Glenview examines capital projects
Glenview Wednesday, 10/24/12 Village president, Kerry Cummings during Wednesday's budget workshop in Glenview. | Brian O'Mahoney~for Sun-Times Media
Updated: December 2, 2012 6:08AM
GLENVIEW — The village is set to spend $64 million on village improvements over the next five years, focusing on streets and water.
The 2013-17 major capital projects, including a conditions rating of village streets, were presented to trustees Oct. 24. Next year’s big projects will start with the final phase of testing the storage capacity of new sanitary sewer lines installed east of Harms Road.
The system impacts 1,100 homes between East Lake Street and Central Road.
The village might build added storage if testing shows the current system needed more, said Joe Kenney, director of capital projects.
Also next construction season, reconfiguring the Chestnut/Waukegan Avenue intersection should improve traffic flow around a 15-store strip mall.
Plans will lengthen the east leg of Chestnut Avenue from Waukegan Avenue, making the corner a full four-leg intersection.
Traffic engineers said exiting vehicles tended to stack up at the Chestnut corner because stoplights were not timed concurrently, thus slowing Waukegan Road traffic going north and south.
A village report stated the corner was one of the highest-hazard corners in the village with 67 accidents in 2009-11.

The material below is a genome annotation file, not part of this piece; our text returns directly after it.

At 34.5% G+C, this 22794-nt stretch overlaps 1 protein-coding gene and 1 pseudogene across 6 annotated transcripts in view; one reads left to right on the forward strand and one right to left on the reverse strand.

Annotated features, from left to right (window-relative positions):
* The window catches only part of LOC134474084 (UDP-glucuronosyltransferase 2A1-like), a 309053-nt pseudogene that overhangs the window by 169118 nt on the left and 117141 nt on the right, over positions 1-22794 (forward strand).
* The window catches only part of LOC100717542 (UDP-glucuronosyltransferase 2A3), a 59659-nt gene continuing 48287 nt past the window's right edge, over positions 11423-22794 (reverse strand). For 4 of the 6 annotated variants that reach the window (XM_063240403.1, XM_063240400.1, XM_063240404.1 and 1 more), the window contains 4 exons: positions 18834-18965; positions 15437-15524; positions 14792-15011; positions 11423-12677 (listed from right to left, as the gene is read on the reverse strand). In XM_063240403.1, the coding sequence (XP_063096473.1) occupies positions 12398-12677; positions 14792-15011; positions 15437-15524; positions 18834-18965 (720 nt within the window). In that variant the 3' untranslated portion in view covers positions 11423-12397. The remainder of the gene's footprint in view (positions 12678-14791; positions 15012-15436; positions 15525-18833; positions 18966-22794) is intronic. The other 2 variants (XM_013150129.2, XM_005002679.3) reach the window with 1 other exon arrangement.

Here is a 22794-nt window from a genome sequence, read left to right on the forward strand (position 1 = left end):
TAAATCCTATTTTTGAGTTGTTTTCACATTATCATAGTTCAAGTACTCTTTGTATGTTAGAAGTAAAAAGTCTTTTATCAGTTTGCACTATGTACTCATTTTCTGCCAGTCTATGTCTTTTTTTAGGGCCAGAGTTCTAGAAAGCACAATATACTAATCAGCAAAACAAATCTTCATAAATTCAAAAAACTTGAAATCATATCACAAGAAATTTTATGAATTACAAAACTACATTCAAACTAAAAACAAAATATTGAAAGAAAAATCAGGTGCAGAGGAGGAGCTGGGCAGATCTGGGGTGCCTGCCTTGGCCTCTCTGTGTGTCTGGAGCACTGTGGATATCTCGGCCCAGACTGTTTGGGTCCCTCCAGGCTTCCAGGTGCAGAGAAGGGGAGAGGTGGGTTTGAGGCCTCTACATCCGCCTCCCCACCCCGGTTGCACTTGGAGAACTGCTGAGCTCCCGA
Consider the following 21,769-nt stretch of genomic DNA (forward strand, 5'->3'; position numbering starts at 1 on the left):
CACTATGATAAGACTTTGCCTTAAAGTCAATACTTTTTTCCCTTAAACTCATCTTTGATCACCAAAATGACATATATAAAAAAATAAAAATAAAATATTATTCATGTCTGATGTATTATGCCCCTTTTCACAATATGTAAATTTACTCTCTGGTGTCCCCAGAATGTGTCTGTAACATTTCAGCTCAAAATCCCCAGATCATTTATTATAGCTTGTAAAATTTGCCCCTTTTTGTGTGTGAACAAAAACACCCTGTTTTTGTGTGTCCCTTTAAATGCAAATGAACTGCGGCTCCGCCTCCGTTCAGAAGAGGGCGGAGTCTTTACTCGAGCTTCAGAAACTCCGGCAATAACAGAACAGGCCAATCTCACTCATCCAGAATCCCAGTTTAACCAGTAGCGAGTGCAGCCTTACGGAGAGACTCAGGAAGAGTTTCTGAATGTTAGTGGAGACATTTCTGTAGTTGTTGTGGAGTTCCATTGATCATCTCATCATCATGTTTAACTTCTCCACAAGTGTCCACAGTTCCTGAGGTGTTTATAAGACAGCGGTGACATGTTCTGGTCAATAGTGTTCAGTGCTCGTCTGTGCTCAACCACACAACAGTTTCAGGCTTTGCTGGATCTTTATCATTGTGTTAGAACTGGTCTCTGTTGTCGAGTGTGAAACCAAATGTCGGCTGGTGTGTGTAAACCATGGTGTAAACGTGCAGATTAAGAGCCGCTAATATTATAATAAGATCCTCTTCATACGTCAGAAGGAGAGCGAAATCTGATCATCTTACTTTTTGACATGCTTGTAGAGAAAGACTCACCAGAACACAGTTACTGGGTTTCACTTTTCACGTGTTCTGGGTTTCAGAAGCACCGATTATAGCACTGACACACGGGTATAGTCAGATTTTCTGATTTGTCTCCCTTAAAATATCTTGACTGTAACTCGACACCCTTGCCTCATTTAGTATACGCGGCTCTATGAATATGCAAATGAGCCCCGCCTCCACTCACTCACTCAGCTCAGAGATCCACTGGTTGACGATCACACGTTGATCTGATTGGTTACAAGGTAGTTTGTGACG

In 2014, previously delayed plans to install a traffic signal at Greenwood Road and East Lake Avenue near Glenbrook South High School and The Glen will begin.
A traffic study showed significant backups in morning rush hours, Kenney said. The signal could again be delayed while rebuilding the Shermer Avenue Bridge that collapsed July Fourth in a train derailment that killed a Glenview couple, he added.
The Chestnut Avenue Bridge over the West Fork of the North Branch of the Chicago River is scheduled in 2014 for expansion to three lanes.
A 2011 test of pavement conditions revealed village roads rated a 77, with 100 being in perfect condition.
On water rates, a proposed $4.90 per 1,000 consumed gallons in 2013 could increase to $6.45 by 2017.
Glenview buys most of its water from Wilmette, which increased the price every odd year, said Lynne Stiefel, Glenview spokeswoman.
“It’s the cost of delivering water, infrastructure and repairs,” she said.